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This paper is a review of gender mainstreaming principles and examples of interventions by countries and organisations in Asia and the Pacific region. It also includes tools and approaches to mainstream gender into climate change and disaster risk reduction policies.
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The use of digital technologies in the justice sector has gained considerable momentum against a background of global trends in accelerating technology advancement, combined with an urgency to transform processes in the justice chain amid improve limited access to courts during the COVID-19 pandemic. What does this mean for access to justice for women and gender equality in the justice system? Read more in this op-ed titled What are the digital dividends for women seeking e-Justice?
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Nepali Women speak about Covid-19—Hear their requests | We, the undersigned organizations committed to feminist principles and women’s human rights, call on the Government of Nepal to recall and act in accordance with human rights standards in their response to COVID-19 and uphold the principles of equality and non-discrimination, foregrounding the needs and interests of the most marginalized people—women, children, elderly, people with disabilities, rural women, LGBTIQ.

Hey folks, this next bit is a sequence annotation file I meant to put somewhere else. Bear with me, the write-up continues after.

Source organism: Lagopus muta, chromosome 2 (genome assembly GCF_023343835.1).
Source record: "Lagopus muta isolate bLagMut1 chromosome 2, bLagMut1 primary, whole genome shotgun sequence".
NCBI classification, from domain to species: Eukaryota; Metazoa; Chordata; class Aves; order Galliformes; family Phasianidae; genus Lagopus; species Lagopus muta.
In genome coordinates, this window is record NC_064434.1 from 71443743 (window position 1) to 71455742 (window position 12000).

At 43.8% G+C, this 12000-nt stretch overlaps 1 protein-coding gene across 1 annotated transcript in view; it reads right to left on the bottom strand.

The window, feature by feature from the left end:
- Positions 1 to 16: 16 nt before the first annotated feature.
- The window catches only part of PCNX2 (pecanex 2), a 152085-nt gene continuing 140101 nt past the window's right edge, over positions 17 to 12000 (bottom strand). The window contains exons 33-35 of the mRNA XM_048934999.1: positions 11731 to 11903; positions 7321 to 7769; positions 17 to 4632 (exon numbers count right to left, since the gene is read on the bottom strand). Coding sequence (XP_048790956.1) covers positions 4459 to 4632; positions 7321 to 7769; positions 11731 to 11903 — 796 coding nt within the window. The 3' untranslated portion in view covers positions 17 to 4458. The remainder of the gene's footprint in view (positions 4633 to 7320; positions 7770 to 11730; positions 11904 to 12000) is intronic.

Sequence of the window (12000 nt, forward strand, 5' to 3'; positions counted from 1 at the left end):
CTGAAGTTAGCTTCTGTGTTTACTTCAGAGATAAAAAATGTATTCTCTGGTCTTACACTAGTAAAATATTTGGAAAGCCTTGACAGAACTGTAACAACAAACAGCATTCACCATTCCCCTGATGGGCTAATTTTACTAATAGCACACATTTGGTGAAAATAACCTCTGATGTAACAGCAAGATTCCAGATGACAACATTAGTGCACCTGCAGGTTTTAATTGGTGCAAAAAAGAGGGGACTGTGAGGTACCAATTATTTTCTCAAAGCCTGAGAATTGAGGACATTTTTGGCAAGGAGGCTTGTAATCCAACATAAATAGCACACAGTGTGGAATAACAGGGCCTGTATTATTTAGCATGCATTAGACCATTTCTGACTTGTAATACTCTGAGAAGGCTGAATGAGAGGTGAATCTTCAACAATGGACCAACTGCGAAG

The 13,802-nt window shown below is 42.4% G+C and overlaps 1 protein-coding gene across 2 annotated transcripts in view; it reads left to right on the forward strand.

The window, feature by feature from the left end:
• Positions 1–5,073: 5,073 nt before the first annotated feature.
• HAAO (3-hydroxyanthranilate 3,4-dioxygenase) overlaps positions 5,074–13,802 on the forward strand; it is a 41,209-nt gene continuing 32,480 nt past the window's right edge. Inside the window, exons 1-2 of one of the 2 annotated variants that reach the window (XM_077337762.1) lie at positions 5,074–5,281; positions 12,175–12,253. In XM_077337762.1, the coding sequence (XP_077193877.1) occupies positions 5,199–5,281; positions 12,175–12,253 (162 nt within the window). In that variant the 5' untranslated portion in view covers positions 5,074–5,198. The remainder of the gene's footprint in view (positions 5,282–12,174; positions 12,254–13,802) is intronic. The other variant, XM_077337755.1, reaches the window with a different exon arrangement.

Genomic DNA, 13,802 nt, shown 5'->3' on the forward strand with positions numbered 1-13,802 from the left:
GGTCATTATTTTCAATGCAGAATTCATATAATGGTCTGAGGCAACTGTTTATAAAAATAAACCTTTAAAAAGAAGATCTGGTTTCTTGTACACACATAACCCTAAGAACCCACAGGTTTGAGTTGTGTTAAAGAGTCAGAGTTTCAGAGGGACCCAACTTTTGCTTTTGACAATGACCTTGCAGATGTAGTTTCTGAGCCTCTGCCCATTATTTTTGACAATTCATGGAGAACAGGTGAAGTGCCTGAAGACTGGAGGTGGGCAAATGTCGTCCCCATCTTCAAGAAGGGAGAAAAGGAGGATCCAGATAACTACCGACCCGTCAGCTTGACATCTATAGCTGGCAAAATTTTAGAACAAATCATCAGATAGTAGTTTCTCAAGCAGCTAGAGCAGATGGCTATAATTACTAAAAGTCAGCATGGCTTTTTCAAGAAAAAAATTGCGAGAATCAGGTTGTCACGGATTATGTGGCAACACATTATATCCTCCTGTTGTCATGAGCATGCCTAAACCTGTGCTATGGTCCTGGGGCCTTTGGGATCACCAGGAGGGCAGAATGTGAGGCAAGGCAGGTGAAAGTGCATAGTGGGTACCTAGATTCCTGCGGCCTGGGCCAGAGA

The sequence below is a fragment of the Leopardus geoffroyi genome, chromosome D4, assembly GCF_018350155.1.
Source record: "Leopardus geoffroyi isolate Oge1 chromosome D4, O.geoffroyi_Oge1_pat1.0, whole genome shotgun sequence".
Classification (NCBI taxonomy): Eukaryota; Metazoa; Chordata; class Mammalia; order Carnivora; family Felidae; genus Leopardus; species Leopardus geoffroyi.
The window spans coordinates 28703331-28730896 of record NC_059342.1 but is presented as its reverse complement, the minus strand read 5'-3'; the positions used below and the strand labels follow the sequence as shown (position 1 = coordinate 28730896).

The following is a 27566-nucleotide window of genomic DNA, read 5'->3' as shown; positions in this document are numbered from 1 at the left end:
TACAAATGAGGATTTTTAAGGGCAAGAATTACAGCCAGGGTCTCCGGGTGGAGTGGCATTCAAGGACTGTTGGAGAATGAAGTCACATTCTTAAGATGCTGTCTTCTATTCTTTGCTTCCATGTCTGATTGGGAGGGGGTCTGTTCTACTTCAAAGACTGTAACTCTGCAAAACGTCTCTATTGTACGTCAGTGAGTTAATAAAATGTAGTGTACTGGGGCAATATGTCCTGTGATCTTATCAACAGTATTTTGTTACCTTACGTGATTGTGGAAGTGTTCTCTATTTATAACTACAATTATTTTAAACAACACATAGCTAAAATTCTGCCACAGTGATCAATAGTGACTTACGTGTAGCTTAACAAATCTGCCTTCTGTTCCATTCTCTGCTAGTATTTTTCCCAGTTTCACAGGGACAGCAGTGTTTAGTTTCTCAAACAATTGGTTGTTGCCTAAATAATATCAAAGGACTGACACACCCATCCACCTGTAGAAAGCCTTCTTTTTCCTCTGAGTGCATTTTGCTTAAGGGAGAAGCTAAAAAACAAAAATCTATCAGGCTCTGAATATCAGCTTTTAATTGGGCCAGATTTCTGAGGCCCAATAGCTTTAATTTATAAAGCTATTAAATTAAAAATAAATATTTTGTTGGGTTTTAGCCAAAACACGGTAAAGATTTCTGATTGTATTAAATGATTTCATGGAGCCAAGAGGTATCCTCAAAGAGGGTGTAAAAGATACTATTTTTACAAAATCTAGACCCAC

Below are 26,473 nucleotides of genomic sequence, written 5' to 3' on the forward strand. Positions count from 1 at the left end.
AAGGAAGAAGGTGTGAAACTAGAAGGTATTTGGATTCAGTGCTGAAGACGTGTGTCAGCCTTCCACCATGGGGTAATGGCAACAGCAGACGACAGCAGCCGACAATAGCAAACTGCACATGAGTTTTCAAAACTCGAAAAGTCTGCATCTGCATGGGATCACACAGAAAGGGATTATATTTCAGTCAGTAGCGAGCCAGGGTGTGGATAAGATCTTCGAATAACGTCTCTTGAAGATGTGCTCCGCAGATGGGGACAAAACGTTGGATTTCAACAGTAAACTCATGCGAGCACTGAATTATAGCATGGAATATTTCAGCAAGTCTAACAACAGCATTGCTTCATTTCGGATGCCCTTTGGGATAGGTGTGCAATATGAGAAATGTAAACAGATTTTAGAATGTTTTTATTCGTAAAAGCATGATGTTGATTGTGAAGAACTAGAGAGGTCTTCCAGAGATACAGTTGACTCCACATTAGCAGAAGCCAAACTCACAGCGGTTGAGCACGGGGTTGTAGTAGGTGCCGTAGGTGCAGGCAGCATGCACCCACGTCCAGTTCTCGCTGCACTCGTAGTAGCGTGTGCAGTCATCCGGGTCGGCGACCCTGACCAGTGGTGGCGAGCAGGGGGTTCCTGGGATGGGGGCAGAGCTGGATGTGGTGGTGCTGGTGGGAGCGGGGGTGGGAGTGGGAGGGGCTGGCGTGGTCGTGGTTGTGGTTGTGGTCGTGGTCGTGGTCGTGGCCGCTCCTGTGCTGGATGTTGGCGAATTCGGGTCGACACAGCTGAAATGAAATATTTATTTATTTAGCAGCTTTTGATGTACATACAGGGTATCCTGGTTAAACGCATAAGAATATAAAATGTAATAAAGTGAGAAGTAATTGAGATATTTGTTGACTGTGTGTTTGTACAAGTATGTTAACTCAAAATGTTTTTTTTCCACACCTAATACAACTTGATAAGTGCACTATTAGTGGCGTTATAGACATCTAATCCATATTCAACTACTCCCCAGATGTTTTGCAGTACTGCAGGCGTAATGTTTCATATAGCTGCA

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This brief highlights emerging evidence of the impact of the recent global pandemic of COVID-19 on violence against women and girls . It makes recommendations to be considered by all sectors of society, from governments to international organizations and to civil society organizations, in order to prevent and respond to violence against women and girls, at the onset, during, and after the public health crisis, with examples of actions already taken.
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[Stories of Rohingya women seeking refuge in Cox’s Bazar] Since late August 2017, more than 715,000 Rohingya’s have fled Burma’s Rakhine State to escape the military’s large-scale campaign of ethnic cleansing. UN Women Bangladesh, through the development of this photo book, documents the resilience and transformation of Rohingya women in the crisis response in Cox’s Bazar, along with human interest stories that demonstrate strength, agency and leadership.
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Every day, come early afternoon, the Dangals take a walk back to the spot where their house used to be before the earthquake: today a cherry blossom tree is in full bloom next to a pile of rubble. “This is where our house used to be,” says Bishnu Maya, who is unable to rebuild because they don’t have enough money. But hope lives on. One day Bishnu Maya is hopeful she will be able to go back to her old life, her home, and bring her family together again...